Therapeutic Alliance in Borderline Personality Disorder

therapist talking to patient

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If you have a mental illness like borderline personality disorder (BPD), you are likely used to a whole way of feeling and reacting. For those with BPD, that may mean intense emotions, destructive actions, rapid mood swings, and feelings of abandonment. You may have gone years feeling this way and do not know any other way of living.

If you are considering going to therapy, it can be overwhelming, scary, and frustrating. Psychotherapy sessions ask you to completely change how you think and rationalize behaviors. It can be a stressful and emotional experience, but a strong therapeutic alliance can help you through it.

What Is a Therapeutic Alliance?

The foundation for any course of therapy is the therapeutic alliance, the strong bond designed to help you through your recovery. It is the relationship you have with your therapist and the level of trust you have in her. This is what keeps you moving during therapy, even when it's difficult or painful, because you know she has your best interests in mind. This connection may be hard to build but involves the following components:

  • Genuine interest: A good therapist gives you her undivided attention. She listens to what you have to say and asks clarifying questions. She does not seem preoccupied, does not sift through emails and she doesn't only give you her thoughts or opinions.
  • Specialization: Your therapist needs to have an understanding of what you're going through in order to help you. This means she should have a background in studying BPD and working with patients who have BPD.
  • Comfort: You need to be comfortable telling your therapist anything, even if it's embarrassing. She should put you at ease and ensure you know your conversations are confidential.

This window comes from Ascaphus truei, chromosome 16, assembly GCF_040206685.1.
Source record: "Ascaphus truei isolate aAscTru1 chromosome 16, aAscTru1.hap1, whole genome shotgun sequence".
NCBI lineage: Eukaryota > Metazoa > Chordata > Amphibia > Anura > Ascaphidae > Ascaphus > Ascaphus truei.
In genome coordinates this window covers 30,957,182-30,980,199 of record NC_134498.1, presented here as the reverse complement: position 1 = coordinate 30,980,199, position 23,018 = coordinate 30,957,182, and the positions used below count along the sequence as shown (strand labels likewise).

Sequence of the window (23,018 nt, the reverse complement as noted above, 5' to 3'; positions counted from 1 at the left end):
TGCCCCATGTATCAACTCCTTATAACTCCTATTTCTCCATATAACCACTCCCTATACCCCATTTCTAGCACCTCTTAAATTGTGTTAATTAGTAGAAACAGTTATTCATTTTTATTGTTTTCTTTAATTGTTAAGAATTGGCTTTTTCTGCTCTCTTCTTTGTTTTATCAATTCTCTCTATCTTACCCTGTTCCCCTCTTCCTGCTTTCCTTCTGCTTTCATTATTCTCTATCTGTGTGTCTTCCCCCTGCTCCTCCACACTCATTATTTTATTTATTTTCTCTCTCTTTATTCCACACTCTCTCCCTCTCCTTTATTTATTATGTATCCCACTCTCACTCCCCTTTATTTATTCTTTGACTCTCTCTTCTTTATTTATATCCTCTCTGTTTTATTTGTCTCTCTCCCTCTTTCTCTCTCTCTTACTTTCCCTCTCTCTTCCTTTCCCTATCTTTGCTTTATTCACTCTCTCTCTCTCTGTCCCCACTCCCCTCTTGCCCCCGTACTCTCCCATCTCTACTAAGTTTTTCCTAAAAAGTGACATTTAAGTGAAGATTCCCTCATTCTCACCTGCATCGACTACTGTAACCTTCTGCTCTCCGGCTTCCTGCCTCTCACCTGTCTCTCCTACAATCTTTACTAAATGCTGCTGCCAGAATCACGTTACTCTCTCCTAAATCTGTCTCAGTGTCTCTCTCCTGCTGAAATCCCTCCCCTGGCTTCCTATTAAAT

• Common goals: You both should have the same goals so that you are working towards the same endpoint.

Building a Therapeutic Alliance

A strong therapeutic alliance does not happen overnight and may not be possible with just any therapist. Many people with BPD will visit several healthcare providers or psychiatrists before they find one they can "click" with.

When you are beginning therapy, it's perfectly okay to have consultations with several mental health professionals. Ask questions about their approaches to therapy, what techniques and theories they often use, and their background in treating BPD and other personality disorders. It's also a good idea to inquire how available they are as many people with BPD who engage in self-harm or have suicidal thoughts may need to be able to call their therapist at odd hours during an emergency.

If you are having suicidal thoughts, contact the National Suicide Prevention Lifeline at 1-800-273-8255 for support and assistance from a trained counselor. If you or a loved one are in immediate danger, call 911.

For more mental health resources, see our National Helpline Database.

Your potential therapist should be happy to answer your questions. If he seems annoyed, impatient, defensive, or keeps checking his watch, it's time to move on and find someone else. A good therapist is worth the extra homework in order to help you on the path to long-term recovery.

A Word From Verywell

If you're having trouble finding a therapist with a background with BPD, talk to your general practitioner or primary care physician to see if he has any recommendations. He will likely have many different therapists, counselors, psychiatrists, and psychologists on the file he can refer you to.

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  • Meyers, L. (August 2014). American Counseling Association. Counseling Today: "Connecting With Clients"